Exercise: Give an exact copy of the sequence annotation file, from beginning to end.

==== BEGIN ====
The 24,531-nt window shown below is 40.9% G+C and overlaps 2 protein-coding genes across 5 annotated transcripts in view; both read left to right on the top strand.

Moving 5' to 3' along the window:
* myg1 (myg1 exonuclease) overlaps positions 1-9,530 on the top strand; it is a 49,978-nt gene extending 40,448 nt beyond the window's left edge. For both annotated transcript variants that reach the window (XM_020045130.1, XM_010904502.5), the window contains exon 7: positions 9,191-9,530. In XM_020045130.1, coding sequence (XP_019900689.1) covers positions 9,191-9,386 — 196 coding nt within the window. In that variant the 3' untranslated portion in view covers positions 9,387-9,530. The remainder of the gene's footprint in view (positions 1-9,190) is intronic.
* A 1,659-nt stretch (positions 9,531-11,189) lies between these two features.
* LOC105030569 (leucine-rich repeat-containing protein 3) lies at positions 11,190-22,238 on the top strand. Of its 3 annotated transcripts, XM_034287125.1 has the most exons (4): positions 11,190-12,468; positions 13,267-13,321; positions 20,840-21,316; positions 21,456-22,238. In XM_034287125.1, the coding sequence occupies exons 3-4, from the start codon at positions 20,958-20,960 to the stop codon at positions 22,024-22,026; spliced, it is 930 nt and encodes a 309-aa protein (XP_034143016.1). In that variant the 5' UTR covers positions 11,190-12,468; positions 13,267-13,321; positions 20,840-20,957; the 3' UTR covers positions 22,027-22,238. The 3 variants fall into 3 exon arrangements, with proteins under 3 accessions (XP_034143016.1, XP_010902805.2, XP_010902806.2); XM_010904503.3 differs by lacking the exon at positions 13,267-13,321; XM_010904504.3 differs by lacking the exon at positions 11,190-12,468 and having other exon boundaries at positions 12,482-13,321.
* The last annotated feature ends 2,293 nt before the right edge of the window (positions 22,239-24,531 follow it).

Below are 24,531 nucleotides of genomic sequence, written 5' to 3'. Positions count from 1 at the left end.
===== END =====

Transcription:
The 24,531-nt window shown below is 40.9% G+C and overlaps 2 protein-coding genes across 5 annotated transcripts in view; both read left to right on the top strand.

Moving 5' to 3' along the window:
* myg1 (myg1 exonuclease) overlaps positions 1-9,530 on the top strand; it is a 49,978-nt gene extending 40,448 nt beyond the window's left edge. For both annotated transcript variants that reach the window (XM_020045130.1, XM_010904502.5), the window contains exon 7: positions 9,191-9,530. In XM_020045130.1, coding sequence (XP_019900689.1) covers positions 9,191-9,386 — 196 coding nt within the window. In that variant the 3' untranslated portion in view covers positions 9,387-9,530. The remainder of the gene's footprint in view (positions 1-9,190) is intronic.
* A 1,659-nt stretch (positions 9,531-11,189) lies between these two features.
* LOC105030569 (leucine-rich repeat-containing protein 3) lies at positions 11,190-22,238 on the top strand. Of its 3 annotated transcripts, XM_034287125.1 has the most exons (4): positions 11,190-12,468; positions 13,267-13,321; positions 20,840-21,316; positions 21,456-22,238. In XM_034287125.1, the coding sequence occupies exons 3-4, from the start codon at positions 20,958-20,960 to the stop codon at positions 22,024-22,026; spliced, it is 930 nt and encodes a 309-aa protein (XP_034143016.1). In that variant the 5' UTR covers positions 11,190-12,468; positions 13,267-13,321; positions 20,840-20,957; the 3' UTR covers positions 22,027-22,238. The 3 variants fall into 3 exon arrangements, with proteins under 3 accessions (XP_034143016.1, XP_010902805.2, XP_010902806.2); XM_010904503.3 differs by lacking the exon at positions 13,267-13,321; XM_010904504.3 differs by lacking the exon at positions 11,190-12,468 and having other exon boundaries at positions 12,482-13,321.
* The last annotated feature ends 2,293 nt before the right edge of the window (positions 22,239-24,531 follow it).

Below are 24,531 nucleotides of genomic sequence, written 5' to 3'. Positions count from 1 at the left end.